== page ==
Columnist Patrick Brennan looks into the impact that LIV Golf will have on creating household names in men's golf
The mass exodus of players who left for LIV Golf sent the golfing world reeling. The timeline from the conception of LIV is well-documented, so I choose to focus instead on what it has enabled. As well as elevated purses and financial security for PGA and Korn Ferry Tour players, we have seen an increased desire for more interesting characters to root for on the PGA Tour.
The LIV defectors started off as manageable; DJ was a loss but no one else was really a surprise. The less popular figures probably wanted a fresh start, the Patrick Reeds and Brysons of this world. The older players could justify the move due to a more efficient effort-reward relationship, so we didn’t think much of Pat Perez jumping ship. Then the names really started flowing, Ryder Cup captain Henrik Stenson, youngsters Matt Wolff, Joaquin Niemann, Cam Smith. The leak left a massive hole.
It was temporarily plugged by providing an amplified platform for well-known PGA Tour stalwarts like Rory McIlroy and Justin Thomas, who were firmly set against the rival Tour. Thomas then won the 2022 PGA Championship, and the Claret-Jug shaped cherry on top of the cake was just being set into position as Rory teed off at St Andrews on Sunday, only to find it whisked away by a spellbinding Sunday 63 from none other than Cam Smith. At this point his pending LIV Golf move was known, just not confirmed.
LIV Golf is testing allegiances
It must be difficult for many fans to know where their allegiances lie. Perhaps you’re reading this after taking up golf in 2018 or 2019, at a time when Koepka was winning majors for fun.
You like his game, his demeanour, and try to watch when he plays. He is now over on the LIV Tour, so you’ll need to watch on YouTube for the foreseeable future. You also like Rory, or Spieth, or Jon Rahm. You’ll never see them compete with Brooks Koepka except (hopefully) for four times a year at the majors. You want to watch the best golf, but you don’t really know where to look. So you start becoming attached to the players on a personal level as well as their golf swings.
The recent comments from LIV Golf bosses around ‘creating more majors’ went down like a lead balloon, and the rumours around the Tour only being funded by the Saudi’s and the PIF until 2025 makes it hard to commit to watching golf there as it may soon be taken away. I think the overall product is still unsure of its own identity, a sort of compromise between a golf tournament, a team event, a fashion show and a concert.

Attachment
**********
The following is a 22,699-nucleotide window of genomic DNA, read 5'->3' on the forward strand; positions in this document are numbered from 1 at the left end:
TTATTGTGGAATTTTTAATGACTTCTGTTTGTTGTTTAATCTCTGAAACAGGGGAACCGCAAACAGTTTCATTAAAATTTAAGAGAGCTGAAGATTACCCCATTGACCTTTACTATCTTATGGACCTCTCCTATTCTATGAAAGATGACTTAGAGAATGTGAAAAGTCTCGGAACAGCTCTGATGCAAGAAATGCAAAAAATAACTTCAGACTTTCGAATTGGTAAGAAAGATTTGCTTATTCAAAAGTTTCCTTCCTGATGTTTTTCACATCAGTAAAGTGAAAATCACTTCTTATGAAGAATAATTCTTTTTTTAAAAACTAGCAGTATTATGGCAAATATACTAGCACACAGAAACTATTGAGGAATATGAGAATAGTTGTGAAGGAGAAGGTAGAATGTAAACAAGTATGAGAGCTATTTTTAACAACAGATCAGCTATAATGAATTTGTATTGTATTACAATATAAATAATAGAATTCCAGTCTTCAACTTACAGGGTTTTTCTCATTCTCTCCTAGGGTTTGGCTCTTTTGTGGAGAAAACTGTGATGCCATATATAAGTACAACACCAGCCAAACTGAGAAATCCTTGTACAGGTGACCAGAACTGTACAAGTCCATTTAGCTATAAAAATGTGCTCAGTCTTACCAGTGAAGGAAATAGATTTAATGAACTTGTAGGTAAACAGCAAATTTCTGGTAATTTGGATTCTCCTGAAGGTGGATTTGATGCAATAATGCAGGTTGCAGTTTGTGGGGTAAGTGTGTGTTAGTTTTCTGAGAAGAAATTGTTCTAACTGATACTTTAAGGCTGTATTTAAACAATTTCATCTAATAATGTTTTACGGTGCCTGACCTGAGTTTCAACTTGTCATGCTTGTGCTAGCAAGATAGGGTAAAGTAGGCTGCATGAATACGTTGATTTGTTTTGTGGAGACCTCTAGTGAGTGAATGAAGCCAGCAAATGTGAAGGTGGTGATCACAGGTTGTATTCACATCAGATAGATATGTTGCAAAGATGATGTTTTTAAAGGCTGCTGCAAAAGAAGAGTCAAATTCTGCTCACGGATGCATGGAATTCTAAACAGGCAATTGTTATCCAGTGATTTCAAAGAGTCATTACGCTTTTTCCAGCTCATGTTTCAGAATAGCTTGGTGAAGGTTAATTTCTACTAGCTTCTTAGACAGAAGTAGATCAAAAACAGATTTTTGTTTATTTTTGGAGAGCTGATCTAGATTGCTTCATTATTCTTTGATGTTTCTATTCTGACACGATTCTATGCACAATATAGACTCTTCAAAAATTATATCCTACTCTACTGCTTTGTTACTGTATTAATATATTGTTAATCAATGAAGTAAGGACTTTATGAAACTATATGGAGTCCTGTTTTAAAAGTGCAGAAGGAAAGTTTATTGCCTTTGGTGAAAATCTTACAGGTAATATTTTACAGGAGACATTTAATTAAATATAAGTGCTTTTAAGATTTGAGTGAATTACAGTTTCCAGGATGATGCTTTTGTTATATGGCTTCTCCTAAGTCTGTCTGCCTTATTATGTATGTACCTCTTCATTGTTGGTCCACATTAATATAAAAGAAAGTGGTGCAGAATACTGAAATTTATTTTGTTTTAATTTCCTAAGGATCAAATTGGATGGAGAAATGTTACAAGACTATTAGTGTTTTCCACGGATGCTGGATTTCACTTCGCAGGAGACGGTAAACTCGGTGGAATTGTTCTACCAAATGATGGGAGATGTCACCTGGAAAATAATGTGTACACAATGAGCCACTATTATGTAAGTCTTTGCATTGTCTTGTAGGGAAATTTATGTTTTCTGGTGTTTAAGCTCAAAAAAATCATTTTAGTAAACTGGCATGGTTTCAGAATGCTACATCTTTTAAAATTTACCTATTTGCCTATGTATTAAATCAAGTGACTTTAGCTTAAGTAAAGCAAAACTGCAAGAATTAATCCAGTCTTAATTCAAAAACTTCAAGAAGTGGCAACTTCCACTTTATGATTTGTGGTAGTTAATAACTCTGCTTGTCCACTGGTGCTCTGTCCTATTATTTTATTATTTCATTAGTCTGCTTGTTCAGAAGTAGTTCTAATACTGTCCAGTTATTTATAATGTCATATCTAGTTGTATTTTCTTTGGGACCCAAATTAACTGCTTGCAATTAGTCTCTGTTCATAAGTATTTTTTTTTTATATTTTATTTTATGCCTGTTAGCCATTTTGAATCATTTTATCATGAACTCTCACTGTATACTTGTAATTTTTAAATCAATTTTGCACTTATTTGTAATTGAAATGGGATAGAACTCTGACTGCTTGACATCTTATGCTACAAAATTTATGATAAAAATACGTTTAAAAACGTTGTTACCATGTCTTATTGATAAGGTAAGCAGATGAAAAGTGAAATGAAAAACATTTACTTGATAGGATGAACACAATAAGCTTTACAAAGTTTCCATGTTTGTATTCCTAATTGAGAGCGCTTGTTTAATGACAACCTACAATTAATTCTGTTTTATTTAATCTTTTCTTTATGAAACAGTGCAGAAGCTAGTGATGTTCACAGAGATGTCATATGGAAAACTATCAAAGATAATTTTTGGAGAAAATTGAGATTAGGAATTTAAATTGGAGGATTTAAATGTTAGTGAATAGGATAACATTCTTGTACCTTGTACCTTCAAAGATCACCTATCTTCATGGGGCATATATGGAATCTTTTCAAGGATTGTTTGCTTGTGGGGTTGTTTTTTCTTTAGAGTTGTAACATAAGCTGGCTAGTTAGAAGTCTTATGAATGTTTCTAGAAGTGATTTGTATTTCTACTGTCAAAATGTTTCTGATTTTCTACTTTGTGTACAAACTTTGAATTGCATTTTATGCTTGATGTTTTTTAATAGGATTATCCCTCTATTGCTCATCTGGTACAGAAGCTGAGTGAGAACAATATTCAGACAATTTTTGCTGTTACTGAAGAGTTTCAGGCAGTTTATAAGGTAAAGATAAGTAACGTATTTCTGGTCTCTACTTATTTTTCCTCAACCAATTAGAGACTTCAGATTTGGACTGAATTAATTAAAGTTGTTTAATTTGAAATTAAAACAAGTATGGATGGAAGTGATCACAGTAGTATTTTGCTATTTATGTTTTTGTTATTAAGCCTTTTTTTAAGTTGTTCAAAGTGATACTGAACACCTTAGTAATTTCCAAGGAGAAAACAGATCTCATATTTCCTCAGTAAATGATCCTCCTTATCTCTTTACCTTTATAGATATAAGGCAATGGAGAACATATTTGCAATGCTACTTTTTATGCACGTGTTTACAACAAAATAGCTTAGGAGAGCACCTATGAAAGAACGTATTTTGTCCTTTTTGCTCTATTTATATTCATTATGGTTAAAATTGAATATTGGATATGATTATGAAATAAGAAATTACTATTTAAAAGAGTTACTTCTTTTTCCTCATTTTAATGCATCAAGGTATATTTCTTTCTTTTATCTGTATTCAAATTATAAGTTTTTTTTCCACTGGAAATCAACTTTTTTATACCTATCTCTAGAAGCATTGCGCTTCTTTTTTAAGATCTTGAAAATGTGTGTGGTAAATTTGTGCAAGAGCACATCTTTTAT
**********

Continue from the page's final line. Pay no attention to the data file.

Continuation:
The best golf in the world
For this reason, the PGA Tour can choose to solely be the platform for good golf. In order to remain the most watchable Tour in the world, there can be no shadow of a doubt that the best, and most attractive golf in the world is being played there as LIV enters the next calendar year.
There is a second reason we have seen an increased desire for interesting personalities on the PGA Tour - and I have alluded to it in previous writings. The desire for characters comes from our focus moving away from the household names and towards underdogs. Some unsuspecting names now find themselves at the front of the queue now some of the big personalities have made room. The word ‘legacy’ has been thrown around plenty this year, but maybe the role of LIV defectors like Poulter, Perez and DJ was to move aside and allow the next group of players to the fore.
The PGA have to adjust to modern times and advertise the multitude of personalities they have at their disposal, as well as elite golfers. The rise of young players from all around the world leaves an indelible mark on the crowds and something about youngster Tom Kim has resonated with the masses. The PGA Tour seized the opportunity when he was paired with Rory McIlroy at the CJ Cup, to hype up the new friendship as much as possible.
Shortly after, we saw the swings of other lesser-known Korean players in a few Instagram reels and the like. People are starting to take notice, all of these guys are good!
New talent becoming household names
This leads onto a deeper point in terms of who the fans begin to know and warm towards. I’ve always been interested in the process of a golfer becoming a household name. There are some that just add clout to a field by simply being there. Winning one major doesn’t do it. We wouldn’t say Jimmy Walker is a relatively big name despite winning the 2016 PGA (he is the third Google search result after the actor and the footballer of the same name).